The most famous American of his time, Andrew Jackson is a seminal figure in American history. The first "common man" to rise to the presidency, Jackson embodied the spirit and the vision of the emerging American nation; the term "Jacksonian democracy" is embedded in our national lexicon.
With the sweep, passion, and attention to detail that made The First American a Pulitzer Prize finalist and a national best seller, historian H.W. Brands shapes a historical narrative that's as fast-paced and compelling as the best fiction. He follows Andrew Jackson from his days as rebellious youth, risking execution to free the Carolinas of the British during the Revolutionary War, to his years as a young lawyer and congressman from the newly settled frontier state of Tennessee. As general of the Tennessee militia, he put down a massive Indian uprising in the South, securing the safety of American settlers, and his famous rout of the British at the Battle of New Orleans during the War of 1812 made him a national hero.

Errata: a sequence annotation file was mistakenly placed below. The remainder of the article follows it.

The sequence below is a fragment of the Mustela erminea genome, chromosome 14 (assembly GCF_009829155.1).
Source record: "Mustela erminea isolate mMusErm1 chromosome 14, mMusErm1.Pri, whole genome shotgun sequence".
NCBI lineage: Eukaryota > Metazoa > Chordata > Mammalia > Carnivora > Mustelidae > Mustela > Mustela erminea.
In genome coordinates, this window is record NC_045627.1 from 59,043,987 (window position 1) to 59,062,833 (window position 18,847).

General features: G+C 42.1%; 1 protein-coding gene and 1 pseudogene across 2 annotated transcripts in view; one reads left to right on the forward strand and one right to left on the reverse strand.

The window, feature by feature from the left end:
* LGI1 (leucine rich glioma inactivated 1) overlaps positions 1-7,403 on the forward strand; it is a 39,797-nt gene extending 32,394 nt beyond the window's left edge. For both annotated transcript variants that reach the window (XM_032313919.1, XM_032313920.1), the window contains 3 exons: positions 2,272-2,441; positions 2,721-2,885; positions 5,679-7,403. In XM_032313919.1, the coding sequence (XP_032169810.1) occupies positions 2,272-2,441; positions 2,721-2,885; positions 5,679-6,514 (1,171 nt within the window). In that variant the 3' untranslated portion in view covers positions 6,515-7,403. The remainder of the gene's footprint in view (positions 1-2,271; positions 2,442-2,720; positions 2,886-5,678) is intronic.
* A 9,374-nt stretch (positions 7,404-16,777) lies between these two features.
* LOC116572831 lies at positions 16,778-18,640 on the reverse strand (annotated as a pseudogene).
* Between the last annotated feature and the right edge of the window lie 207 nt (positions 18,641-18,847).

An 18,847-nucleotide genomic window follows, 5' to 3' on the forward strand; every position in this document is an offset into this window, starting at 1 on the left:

But it is Jackson's contributions as president, however, that won him a place in the pantheon of America's greatest leaders. A man of the people, without formal education or the family lineage of the Founding Fathers, he sought as president to make the country a genuine democracy, governed by and for the people. Jackson, although respectful of states' rights, devoted himself to the preservation of the Union, whose future in that age was still very much in question. When South Carolina, his home state, threatened to secede over the issue of slavery, Jackson promised to march down with 100,000 federal soldiers should it dare.
"Illuminating both the mettle of a fascinating leader and the crucible in which American democracy was forged....[Brands'] effort is intensely engaging....A bracing, human portrait of both a remarkable man and of American democracy as it was transformed from a 'government of the people' into a 'government by the people'." (Publishers Weekly)
"This complete and completely enveloping biography indelibly establishes Jackson's abiding sense of duty in serving democracy....A distinguished treatment certain to be the most authoritative and comprehensive account for some time." (Booklist)
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Good. But not deep
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